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MAY 2019
Last Day Lagniappe
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SOMETHING WORTH SHARING
Are Things Not Going Your Way?
5 Strategies to Pull Yourself Out of A Bad Mood

Pinpoint What Is Wrong
Look for triggers that caused the gloomy mood you are in. They be physical, from drinking too much coffee to a stomach, or they can also be emotional, such as unresolved conflicts with somebody close to you. Whatever they are, identifying the cause to your mood helps you identify steps towards a solution.
Analyze Your Emotions
Take a step back from your immediate emotional response and reflect on the situation that you are in. This step back can be as simple as asking yourself "Okay, what do I need right now." Distancing yourself from your reflex response helps you gain more control over your emotions.
Practice finding the Upside
Focusing on positive things is a habit that takes daily practice. For good practice, at the end of every day write down 3 things that went well and write down your role in those three things. Training yourself to do this helps you to respond to negative situations with positivity.
Give the Benefit of the Doubt
When you are in a bad mood, it can be easy to respond to other people negatively. Remember that you do have a choice- you can choose to be empathetic towards the people around you that are stressing you out. Practicing empathy can help you step back from your own emotions. Of course, this ability to respond with empathy requires practice- so don't give up!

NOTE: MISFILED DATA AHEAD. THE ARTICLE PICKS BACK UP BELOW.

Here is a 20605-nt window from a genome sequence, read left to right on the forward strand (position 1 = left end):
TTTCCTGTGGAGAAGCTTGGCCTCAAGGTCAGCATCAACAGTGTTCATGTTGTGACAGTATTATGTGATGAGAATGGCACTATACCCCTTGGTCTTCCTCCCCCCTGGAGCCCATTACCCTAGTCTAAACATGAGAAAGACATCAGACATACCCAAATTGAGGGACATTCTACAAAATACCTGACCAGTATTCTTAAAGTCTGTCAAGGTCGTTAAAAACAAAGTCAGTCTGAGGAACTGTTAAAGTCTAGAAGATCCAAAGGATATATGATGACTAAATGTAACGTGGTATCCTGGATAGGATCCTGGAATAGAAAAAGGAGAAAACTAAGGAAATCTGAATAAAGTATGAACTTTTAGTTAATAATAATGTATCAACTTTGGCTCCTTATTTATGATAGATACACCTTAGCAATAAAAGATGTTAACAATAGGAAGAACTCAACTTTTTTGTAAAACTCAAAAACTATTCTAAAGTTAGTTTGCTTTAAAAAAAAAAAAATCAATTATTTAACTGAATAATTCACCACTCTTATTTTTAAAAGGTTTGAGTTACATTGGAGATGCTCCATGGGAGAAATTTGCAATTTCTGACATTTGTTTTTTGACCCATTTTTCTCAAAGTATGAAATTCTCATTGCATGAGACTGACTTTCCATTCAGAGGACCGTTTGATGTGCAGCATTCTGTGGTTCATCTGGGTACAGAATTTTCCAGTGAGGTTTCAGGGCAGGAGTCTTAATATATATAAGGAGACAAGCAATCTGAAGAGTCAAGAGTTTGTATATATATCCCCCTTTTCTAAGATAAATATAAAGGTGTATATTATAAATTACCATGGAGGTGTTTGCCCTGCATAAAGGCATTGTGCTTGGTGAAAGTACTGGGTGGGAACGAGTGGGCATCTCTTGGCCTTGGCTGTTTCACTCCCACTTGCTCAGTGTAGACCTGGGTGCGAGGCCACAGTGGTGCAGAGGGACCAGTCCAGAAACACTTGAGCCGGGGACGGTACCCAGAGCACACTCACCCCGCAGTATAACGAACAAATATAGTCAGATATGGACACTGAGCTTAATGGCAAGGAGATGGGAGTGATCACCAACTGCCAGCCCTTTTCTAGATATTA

Cut yourself Some Slack
Pulling yourself out of a bad mood can be difficult, but beating yourself up over your mood isn't productive. Be kind to yourself! You can't control everything! Take a break, get some water, listen to your favorite music, whatever you need to do, to help yourself work through your emotions. And remember, your track record of getting through rough patches in the past is 100%, you got this!
TBI TALK
Ten Ways to Cope With Depression After a Traumatic Brain Injury
Talk
Talk to your family and friends about how you feel. This can be face-face, through an email or a letter- whatever you feel comfortable with.
Avoid Isolation
Make a point to spend time with the people. Attend a support group or arrange to meet a friend at a quiet location.
Engage
Engage in hobbies that you enjoy doing- painting, reading, whatever it may be.
Educate Yourself
Learn about your brain injury and management strategies. Understanding your injury is the first step to acceptance.
Exercise
Even if it is just for a few minutes a day. It can be some gentle stretches or a short walk- whatever you feel you can handle.
Seek Support
Support Groups for brain injury and/or depression are a great place to start.
I dentify Causes
Why are you feeling this way? Do you have financial struggles or strains in your relationship? Reflecting on these causes is the first step to solving them.
Make a "Soothe" Box
Put things that make you feel better into a box. This could include soothing perfume scents, photos or letters. When you are feeling depressed, open this box!
Use Wellbeing Techniques
Yoga, Meditation or Mindfulness are common techniques used by brain injury survivors! Make sure to speak to an expert if you are unsure how to properly use these techniques.
Be Healthy
Make sure you are eating right, drinking lots of water and getting plenty of sleep!
SCI SEGMENT

FINDING EMPLOYMENT AFTER A SPINAL CORD INJURY

Firstly, remember that when looking for and maintaining a job with a SCI is that the law is on your side. You are protected by the Americans With Disabilities’ Act (ADA), and employers cannot discriminate against you solely because of your SCI.
 In addition, there are many resources out there to help you- a main one being vocational rehabilitation. Vocational rehabilitation programs can help individuals with disabilities obtain employment. These programs can help you identify your career interests and skills, gain the relevant education or training for those jobs, find and apply for jobs, and help you navigate and negotiate work accommodations for you once you are employed.